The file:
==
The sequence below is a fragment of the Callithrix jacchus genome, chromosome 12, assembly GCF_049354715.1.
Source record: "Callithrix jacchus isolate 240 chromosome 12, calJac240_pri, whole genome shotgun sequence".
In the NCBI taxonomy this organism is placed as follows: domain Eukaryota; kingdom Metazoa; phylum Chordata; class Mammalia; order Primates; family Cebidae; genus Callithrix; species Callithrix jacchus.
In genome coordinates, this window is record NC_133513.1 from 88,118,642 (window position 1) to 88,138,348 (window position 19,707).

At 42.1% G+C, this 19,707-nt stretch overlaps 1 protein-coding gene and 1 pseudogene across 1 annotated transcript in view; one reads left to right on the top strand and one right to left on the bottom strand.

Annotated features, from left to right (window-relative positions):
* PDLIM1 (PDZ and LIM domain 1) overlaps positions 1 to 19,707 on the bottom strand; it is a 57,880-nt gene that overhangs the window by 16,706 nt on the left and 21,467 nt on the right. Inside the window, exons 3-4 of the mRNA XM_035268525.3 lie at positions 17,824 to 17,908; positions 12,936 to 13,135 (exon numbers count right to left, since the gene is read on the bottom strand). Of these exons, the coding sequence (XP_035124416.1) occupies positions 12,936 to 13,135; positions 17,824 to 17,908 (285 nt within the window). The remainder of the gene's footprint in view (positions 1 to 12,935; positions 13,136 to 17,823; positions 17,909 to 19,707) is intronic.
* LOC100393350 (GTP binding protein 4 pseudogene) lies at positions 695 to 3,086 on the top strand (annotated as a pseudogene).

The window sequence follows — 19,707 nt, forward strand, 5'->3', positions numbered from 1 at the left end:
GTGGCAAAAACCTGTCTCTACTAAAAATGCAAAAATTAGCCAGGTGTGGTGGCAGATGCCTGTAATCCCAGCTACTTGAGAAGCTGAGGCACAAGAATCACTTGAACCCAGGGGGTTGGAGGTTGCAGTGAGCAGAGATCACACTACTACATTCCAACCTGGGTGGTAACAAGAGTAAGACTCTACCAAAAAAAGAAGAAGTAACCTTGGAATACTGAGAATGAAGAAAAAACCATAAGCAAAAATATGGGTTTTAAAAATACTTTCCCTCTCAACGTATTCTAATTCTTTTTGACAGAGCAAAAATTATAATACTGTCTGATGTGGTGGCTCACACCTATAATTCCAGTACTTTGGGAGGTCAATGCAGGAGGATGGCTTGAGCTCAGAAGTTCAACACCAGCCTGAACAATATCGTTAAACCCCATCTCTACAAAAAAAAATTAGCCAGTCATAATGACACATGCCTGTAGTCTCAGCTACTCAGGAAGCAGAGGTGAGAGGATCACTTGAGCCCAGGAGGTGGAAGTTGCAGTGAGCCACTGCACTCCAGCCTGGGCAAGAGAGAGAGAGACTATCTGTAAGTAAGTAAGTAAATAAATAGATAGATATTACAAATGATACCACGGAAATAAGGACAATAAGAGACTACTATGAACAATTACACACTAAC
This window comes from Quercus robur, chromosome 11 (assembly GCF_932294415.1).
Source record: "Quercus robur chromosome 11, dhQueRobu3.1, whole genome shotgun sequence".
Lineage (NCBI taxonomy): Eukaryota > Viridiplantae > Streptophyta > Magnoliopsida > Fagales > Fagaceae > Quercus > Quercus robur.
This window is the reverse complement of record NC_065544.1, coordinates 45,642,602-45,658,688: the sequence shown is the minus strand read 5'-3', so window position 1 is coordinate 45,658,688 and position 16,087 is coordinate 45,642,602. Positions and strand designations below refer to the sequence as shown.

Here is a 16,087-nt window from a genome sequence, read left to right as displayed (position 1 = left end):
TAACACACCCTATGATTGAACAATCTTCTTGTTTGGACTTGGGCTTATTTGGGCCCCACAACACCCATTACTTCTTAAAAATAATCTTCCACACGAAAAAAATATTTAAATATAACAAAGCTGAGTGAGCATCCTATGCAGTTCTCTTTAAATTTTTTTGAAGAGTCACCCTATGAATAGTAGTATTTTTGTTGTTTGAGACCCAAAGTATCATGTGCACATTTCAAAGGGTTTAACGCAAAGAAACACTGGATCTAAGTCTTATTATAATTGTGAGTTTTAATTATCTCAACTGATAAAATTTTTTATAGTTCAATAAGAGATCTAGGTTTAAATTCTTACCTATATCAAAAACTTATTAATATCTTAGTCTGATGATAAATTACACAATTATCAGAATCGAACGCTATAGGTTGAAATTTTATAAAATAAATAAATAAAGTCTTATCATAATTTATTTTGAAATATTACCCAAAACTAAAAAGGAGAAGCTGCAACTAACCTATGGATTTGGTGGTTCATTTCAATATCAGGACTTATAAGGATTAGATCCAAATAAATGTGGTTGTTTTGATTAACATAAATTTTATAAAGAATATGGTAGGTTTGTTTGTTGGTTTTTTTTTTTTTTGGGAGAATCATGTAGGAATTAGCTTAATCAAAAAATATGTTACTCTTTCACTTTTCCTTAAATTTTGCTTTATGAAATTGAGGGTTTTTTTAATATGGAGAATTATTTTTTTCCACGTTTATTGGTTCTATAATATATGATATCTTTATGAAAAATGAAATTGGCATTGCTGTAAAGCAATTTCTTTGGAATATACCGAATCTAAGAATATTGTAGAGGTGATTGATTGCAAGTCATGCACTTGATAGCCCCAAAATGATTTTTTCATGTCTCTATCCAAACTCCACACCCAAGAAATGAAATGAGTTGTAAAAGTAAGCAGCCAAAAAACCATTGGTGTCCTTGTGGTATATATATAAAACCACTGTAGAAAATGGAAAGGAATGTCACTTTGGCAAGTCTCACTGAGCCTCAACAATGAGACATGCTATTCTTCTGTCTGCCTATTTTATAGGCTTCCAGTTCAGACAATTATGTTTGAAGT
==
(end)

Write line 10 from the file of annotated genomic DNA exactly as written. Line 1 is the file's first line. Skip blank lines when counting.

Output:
GTGGCAAAAACCTGTCTCTACTAAAAATGCAAAAATTAGCCAGGTGTGGTGGCAGATGCCTGTAATCCCAGCTACTTGAGAAGCTGAGGCACAAGAATCACTTGAACCCAGGGGGTTGGAGGTTGCAGTGAGCAGAGATCACACTACTACATTCCAACCTGGGTGGTAACAAGAGTAAGACTCTACCAAAAAAAGAAGAAGTAACCTTGGAATACTGAGAATGAAGAAAAAACCATAAGCAAAAATATGGGTTTTAAAAATACTTTCCCTCTCAACGTATTCTAATTCTTTTTGACAGAGCAAAAATTATAATACTGTCTGATGTGGTGGCTCACACCTATAATTCCAGTACTTTGGGAGGTCAATGCAGGAGGATGGCTTGAGCTCAGAAGTTCAACACCAGCCTGAACAATATCGTTAAACCCCATCTCTACAAAAAAAAATTAGCCAGTCATAATGACACATGCCTGTAGTCTCAGCTACTCAGGAAGCAGAGGTGAGAGGATCACTTGAGCCCAGGAGGTGGAAGTTGCAGTGAGCCACTGCACTCCAGCCTGGGCAAGAGAGAGAGAGACTATCTGTAAGTAAGTAAGTAAATAAATAGATAGATATTACAAATGATACCACGGAAATAAGGACAATAAGAGACTACTATGAACAATTACACACTAAC